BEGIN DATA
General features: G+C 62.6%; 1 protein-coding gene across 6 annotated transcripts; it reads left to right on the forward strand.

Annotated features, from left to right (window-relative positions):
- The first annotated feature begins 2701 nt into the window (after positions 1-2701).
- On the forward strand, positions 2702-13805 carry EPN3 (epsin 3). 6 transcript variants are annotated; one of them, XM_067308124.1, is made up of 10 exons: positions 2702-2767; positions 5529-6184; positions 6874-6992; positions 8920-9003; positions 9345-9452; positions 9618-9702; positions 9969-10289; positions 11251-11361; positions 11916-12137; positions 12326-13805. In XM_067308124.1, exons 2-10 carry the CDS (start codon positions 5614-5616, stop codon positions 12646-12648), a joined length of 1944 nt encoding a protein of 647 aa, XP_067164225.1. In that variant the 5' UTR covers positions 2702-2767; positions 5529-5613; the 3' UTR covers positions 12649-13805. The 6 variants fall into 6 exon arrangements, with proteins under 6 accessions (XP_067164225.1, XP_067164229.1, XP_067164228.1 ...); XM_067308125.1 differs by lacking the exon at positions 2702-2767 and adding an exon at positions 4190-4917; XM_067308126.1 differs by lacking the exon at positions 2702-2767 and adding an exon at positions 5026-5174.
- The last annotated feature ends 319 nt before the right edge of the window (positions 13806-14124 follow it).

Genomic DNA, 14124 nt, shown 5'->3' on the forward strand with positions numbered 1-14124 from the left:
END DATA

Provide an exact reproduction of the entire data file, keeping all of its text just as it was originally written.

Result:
General features: G+C 62.6%; 1 protein-coding gene across 6 annotated transcripts; it reads left to right on the forward strand.

Annotated features, from left to right (window-relative positions):
- The first annotated feature begins 2701 nt into the window (after positions 1-2701).
- On the forward strand, positions 2702-13805 carry EPN3 (epsin 3). 6 transcript variants are annotated; one of them, XM_067308124.1, is made up of 10 exons: positions 2702-2767; positions 5529-6184; positions 6874-6992; positions 8920-9003; positions 9345-9452; positions 9618-9702; positions 9969-10289; positions 11251-11361; positions 11916-12137; positions 12326-13805. In XM_067308124.1, exons 2-10 carry the CDS (start codon positions 5614-5616, stop codon positions 12646-12648), a joined length of 1944 nt encoding a protein of 647 aa, XP_067164225.1. In that variant the 5' UTR covers positions 2702-2767; positions 5529-5613; the 3' UTR covers positions 12649-13805. The 6 variants fall into 6 exon arrangements, with proteins under 6 accessions (XP_067164225.1, XP_067164229.1, XP_067164228.1 ...); XM_067308125.1 differs by lacking the exon at positions 2702-2767 and adding an exon at positions 4190-4917; XM_067308126.1 differs by lacking the exon at positions 2702-2767 and adding an exon at positions 5026-5174.
- The last annotated feature ends 319 nt before the right edge of the window (positions 13806-14124 follow it).

Genomic DNA, 14124 nt, shown 5'->3' on the forward strand with positions numbered 1-14124 from the left: